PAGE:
For the Journey: Should you buy shares in Lloyds Bank?

Lloyds bank Image copyright Getty Images
Image caption Should you buy shares, or walk on by?

Lloyds has confirmed that private investors will soon be able to buy shares in the bank, in one of the largest ever public flotations.

By also announcing a further provision of £1.8bn for Payment Protection Insurance (PPI) mis-selling, it is also clearing the decks for part of the sale to go ahead as soon as April.

The taxpayer still holds a one third stake in Lloyds, and, assuming the public was offered a 10% stake, that could be worth more than £6bn.

Not since the privatisations of British Gas, and the water companies, in the late 1980s, has there been a sell-off of such a valuable public asset.

And there are some reasons to be optimistic about Lloyds.

In 10 days time it is due to report what it calls a "small" pre-tax profit.

"Underlying" profits, after provisions and exceptional items, are expected to come in at about £5.8bn.

On the other hand, shareholders are now unlikely to start receiving dividends before 2015.

On top of that, the bank may well have to make still further provisions for PPI mis-selling, and, should Labour win the 2015 election, it might be subject to a break-up.

Lloyds is the bank which uses the slogan "for the journey".

So would buying its shares be a journey of pleasure, or would the ride be just too bumpy?


Of course, Lloyds shares are already trading. So if you think the shares represent good value, you can buy them today.

"If you like the Lloyds story, and it has good prospects, there's no need to wait," says Richard Hunter, equities analyst at Hargreaves Lansdown.

But many analysts think the shares are already fully-priced, having risen by around 55% in the last year.

Investec has just downgraded the shares from "buy" to "hold" (meaning you may as well keep them if you already have them), with a target price of 85p.

Some also fear that its latest PPI provision - a further £1.8bn - may not be the last. Not to mention fines for Libor fixing or interest rate swaps - complicated loans - sold to businesses who did not understand what they were getting.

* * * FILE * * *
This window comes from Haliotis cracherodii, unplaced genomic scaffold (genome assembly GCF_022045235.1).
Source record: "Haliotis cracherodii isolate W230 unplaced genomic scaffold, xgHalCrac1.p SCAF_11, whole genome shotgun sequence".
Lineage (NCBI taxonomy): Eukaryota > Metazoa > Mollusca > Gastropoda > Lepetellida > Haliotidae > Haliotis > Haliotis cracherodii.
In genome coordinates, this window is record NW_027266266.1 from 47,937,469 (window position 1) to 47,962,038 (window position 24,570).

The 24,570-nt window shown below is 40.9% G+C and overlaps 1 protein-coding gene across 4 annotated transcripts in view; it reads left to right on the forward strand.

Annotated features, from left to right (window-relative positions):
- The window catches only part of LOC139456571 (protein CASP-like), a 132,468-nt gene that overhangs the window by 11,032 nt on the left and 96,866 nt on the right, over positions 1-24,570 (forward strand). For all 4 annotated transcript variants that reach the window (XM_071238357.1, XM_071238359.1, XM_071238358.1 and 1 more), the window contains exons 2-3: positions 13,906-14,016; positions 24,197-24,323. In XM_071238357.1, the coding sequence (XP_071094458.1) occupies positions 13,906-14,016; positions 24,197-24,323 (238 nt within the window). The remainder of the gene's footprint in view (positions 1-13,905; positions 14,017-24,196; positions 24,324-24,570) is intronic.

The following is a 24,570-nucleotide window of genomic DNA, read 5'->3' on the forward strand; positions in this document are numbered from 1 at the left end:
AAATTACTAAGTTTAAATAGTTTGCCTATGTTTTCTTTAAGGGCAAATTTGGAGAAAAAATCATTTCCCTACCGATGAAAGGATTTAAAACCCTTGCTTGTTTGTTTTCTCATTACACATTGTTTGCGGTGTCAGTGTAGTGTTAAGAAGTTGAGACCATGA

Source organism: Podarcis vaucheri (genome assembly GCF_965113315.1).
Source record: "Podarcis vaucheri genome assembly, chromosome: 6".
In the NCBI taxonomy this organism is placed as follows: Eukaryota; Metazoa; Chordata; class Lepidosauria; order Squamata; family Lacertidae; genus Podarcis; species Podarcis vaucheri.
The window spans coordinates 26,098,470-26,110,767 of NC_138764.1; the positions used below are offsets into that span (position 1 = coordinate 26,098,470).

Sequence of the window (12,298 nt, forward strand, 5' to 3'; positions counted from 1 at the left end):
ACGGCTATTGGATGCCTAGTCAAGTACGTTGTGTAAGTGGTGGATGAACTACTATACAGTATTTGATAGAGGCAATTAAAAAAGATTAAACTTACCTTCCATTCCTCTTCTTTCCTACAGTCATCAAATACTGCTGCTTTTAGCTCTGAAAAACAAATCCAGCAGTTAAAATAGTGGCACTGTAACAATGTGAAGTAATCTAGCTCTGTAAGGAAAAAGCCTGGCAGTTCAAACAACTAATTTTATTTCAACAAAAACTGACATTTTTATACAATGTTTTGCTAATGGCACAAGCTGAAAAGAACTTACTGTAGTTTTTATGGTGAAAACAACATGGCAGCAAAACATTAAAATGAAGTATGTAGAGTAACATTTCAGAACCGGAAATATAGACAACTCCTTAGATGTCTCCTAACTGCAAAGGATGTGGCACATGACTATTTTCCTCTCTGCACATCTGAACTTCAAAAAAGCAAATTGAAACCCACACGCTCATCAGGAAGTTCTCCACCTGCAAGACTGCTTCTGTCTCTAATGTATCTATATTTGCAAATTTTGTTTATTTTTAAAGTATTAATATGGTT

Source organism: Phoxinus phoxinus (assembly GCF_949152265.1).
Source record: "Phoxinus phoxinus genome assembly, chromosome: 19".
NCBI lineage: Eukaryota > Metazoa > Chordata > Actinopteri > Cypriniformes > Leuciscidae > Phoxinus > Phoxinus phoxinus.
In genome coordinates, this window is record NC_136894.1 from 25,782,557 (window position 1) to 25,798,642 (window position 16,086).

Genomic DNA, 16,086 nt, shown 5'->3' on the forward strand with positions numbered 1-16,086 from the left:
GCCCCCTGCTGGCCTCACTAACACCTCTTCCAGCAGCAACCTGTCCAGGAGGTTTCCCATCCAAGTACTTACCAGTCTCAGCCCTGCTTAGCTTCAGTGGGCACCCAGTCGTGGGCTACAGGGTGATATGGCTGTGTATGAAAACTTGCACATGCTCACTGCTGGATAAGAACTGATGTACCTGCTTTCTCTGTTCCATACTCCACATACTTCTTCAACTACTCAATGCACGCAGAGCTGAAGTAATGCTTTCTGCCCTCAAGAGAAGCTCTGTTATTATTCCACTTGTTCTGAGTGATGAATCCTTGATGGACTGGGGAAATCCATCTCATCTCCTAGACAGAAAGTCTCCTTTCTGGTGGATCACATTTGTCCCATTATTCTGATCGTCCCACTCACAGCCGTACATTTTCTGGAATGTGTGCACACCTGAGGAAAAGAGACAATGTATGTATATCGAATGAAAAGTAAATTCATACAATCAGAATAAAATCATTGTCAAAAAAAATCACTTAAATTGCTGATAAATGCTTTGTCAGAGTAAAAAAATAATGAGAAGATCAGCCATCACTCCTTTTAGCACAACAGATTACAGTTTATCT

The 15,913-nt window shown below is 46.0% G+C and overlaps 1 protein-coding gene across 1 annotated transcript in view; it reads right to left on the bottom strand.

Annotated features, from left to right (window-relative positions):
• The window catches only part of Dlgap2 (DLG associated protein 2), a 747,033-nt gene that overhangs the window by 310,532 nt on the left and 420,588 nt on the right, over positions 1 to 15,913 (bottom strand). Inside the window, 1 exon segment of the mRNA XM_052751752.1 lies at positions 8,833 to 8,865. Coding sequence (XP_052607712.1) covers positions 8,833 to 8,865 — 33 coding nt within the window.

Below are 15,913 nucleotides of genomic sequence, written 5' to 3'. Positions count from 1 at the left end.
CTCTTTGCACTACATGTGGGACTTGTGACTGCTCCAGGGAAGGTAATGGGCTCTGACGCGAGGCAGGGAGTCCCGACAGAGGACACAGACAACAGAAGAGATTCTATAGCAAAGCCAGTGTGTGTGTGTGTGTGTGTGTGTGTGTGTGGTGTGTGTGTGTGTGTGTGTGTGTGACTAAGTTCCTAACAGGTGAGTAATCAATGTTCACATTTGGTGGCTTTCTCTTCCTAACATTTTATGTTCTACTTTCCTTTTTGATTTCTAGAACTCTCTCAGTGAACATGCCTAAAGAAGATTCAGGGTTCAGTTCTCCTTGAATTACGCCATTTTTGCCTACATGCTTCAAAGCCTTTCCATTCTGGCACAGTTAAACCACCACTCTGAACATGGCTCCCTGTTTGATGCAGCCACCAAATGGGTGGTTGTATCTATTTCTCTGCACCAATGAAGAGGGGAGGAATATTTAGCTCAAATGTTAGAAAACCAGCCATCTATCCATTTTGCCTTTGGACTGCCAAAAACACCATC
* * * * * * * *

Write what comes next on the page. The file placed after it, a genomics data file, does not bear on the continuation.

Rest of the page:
"We can never rule out further provisions," said Richard Hunter.

"We're not quite sure if there's any more."

'Wrong price'

In any case, the government is unlikely to offload its stake in a single tranche.

When the first slice was sold in September 2013 to institutions, it was a 6% stake, worth around £4bn.

The expectation is that another tranche - of around £5bn - will be sold in April, with a limited amount being offered to the public.

Then there is likely to be a much larger offering to retail investors in the autumn.

Image copyright PA
Image caption The chancellor may get his money back, but will private shareholders profit?

This would require a large advertising campaign - along the lines of the British Gas "Tell Sid" campaign - in the 1980s.

Splitting up the sale into separate sections would also help avoid the sort of criticisms levelled at the Treasury when it sold the Royal Mail in the autumn of 2013.

By selling the shares at 330p each, the government took £3.3bn. However the shares soared to 550p within a week, which could potentially have netted it £5.5bn.

Ian Gordon, banking analyst at Investec, says the government would protect itself against such criticisms, by selling successive slices, and adjusting the price accordingly.

"By doing so you protect yourself against accusations of selling at the wrong price," he says.

'Big question mark'

But the biggest uncertainty for investors is what might happen to Lloyds if Labour wins the 2015 election.

Ed Miliband has already committed the party to capping the market share of the big five lenders, which could entail a bank like Lloyds being forced to sell off branches.

Lloyds also faces being broken up, as part of plans to create two new challenger banks.

"That's quite a big question mark," says Richard Hunter.

But Ian Gordon believes investors should not worry too much.

"Despite what Labour has said, we're talking about 2017 or 2018 at the earliest," he told the BBC.

"I'm also not wholly convinced that such an outcome would hit profitability," he said.

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